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NOAA Readies for Addition to its Space Weather Toolkit

September 15, 2020

NOAA is planning an advanced satellite that will improve forecasts and warnings for potentially damaging solar activity while perched in a Sun-facing orbit a million miles from Earth.

Image at NESDIS
An artist's rendering of the SWFO-L1 satellite.

When it launches in 2024, the Space Weather Follow-On (SWFO-L1), will be NOAA's first satellite observatory dedicated exclusively to operational space weather. It will be equipped with instruments that sample the solar wind, provide imagery of coronal mass ejections, and monitor other extreme activity from the Sun in finer detail than before.

SWFO-L1, which will orbit at the Lagrange Point 1 (L-1)—roughly one million miles from Earth toward the Sun—will continue and improve upon the observational monitoring service of NOAA’s Deep Space Climate Observatory (DSCOVR) launched in 2015 and the joint European Space Agency-NASA Solar and Heliophysics Observatory mission launched in 1995, both of which are in extended service.

"Without timely and accurate warnings, space weather events can disrupt nearly every major public infrastructure system, including power grids, telecommunications, aviation and countless GPS-reliant technologies," said Elsayed Talaat, who manages NOAA's space weather mission and is the director of the Office of Projects, Planning and Analysis at NOAA's Satellite and Information Service, which is responsible for the development of the SWFO program.

Forecasters at NOAA's Space Weather Prediction Center (SWPC) in Boulder, Colo., anticipate significant forecast improvements using a suite of five instruments onboard SWFO-L1:

The Solar Wind Plasma Sensor, being built by Southwest Research Institute (SwRI), and the Magnetometer, being built by SwRI and University of New Hampshire in Durham, will succeed and extend DSCOVR's critical measurements that drive our predictions of geomagnetic storms.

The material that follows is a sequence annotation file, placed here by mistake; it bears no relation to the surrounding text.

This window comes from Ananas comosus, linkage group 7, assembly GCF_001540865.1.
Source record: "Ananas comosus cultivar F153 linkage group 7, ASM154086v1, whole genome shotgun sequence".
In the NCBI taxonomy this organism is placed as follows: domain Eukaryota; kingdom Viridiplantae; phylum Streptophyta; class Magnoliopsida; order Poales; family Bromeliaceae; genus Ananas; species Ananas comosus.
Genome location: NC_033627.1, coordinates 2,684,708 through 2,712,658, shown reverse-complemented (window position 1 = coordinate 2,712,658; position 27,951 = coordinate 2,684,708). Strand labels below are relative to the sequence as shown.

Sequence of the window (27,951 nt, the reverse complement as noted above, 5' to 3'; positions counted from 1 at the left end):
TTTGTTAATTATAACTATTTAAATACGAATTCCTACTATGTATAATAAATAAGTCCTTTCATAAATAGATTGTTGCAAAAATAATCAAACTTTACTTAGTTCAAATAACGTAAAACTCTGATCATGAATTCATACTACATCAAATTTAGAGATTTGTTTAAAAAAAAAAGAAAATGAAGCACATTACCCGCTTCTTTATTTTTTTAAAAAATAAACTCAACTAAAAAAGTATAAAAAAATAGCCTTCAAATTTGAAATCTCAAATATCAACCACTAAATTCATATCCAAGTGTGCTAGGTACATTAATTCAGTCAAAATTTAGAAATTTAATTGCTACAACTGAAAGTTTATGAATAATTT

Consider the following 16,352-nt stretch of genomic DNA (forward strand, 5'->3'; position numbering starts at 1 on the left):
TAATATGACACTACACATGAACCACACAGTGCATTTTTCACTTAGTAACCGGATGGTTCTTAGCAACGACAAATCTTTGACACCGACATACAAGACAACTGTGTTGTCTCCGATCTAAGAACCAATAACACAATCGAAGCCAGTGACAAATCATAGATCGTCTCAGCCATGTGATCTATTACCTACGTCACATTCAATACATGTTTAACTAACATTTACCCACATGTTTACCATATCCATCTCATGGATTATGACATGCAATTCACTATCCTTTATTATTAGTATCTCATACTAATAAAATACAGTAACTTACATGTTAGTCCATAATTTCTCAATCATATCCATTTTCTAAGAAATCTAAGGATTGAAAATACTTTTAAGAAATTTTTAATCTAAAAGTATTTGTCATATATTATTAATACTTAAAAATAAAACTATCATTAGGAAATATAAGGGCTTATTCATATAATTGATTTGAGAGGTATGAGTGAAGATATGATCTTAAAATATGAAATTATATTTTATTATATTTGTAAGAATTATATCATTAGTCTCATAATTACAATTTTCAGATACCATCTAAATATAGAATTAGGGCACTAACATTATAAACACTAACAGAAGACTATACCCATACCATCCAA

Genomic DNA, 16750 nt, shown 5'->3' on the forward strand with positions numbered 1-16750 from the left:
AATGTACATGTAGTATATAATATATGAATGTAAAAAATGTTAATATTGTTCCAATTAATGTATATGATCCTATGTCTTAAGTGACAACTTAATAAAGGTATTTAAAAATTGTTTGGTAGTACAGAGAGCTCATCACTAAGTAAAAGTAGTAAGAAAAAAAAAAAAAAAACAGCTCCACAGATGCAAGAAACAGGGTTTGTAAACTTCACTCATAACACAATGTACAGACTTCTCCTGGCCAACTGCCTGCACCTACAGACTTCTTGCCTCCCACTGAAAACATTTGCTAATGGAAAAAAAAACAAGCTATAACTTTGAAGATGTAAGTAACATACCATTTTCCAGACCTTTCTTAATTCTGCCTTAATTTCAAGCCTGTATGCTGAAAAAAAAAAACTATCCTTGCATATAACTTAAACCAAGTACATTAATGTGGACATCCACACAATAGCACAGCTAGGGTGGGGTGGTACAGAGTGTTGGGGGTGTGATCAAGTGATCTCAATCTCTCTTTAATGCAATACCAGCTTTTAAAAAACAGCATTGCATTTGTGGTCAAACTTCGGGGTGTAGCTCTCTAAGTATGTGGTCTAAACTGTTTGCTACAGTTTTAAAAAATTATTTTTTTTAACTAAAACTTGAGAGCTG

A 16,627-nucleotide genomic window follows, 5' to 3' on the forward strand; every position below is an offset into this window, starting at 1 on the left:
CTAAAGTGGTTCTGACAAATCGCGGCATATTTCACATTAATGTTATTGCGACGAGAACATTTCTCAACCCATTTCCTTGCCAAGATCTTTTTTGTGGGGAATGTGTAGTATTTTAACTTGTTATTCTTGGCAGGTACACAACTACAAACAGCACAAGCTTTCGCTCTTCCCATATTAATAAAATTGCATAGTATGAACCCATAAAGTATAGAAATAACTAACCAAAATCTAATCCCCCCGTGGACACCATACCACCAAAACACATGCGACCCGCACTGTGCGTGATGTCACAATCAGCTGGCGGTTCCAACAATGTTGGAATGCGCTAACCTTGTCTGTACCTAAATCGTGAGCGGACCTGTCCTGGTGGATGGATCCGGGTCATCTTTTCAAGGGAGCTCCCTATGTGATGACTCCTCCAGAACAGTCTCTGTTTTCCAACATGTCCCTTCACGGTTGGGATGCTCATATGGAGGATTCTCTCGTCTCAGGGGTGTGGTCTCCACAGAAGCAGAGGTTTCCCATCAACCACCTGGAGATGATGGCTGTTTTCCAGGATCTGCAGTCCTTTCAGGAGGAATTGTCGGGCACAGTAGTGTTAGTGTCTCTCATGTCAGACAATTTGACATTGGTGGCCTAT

The Supra Thermal Ion Sensor, being built by the University of California, will help refine predictions of the timing and strength of storms and improve radiation storm forecasts, with longer lead times.

SWFO will also fly the Naval Research Laboratory’s Compact Coronagraph that will provide long-lead warnings of extreme solar storms. The European Space Agency (ESA) will contribute an X-ray Flux Monitor, counting X-ray photons coming from the Sun to help classify solar flares.

SWFO-L1 will be a relatively small satellite that will launch as a secondary payload with NASA’s Interstellar Mapping and Acceleration Probe (IMAP) heliophysics science mission. SWFO-L1 will add to NOAA’s contingent of space weather satellites, which includes:

  • DSCOVR, launched in 2015 as the nation’s first operational observatory in deep space, it is America’s primary warning system for solar magnetic storms and solar wind data. DSCOVR monitors solar wind and magnetic fields at L-1 and also hosts NASA instruments that look at the Earth.
  • COSMIC-2, a fleet of six small satellites launched in 2019 that monitors the ionosphere for any harmful effects of solar storms.
  • GOES-16 and -17, advanced geostationary satellites, which in addition to being NOAA’s primary weather satellites, also carry instruments that monitor the Sun and locally observe energetic particles and magnetic field—crucial information used in space-weather alerts and warnings.

SWPC’s Doug Biesecker said: “Another improved feature of SWFO-L1 is in its overall craftsmanship. The spacecraft will be built to withstand extreme space weather conditions, allowing for constant monitoring of the Sun. Previous satellite missions were hampered by the harsh space environment.”

NASA is NOAA’s SWFO-L1's flight system procurement agent and NASA’s Goddard Space Flight Center in Greenbelt, Maryland, is the lead for SWFO-L1's instrument and spacecraft acquisitions.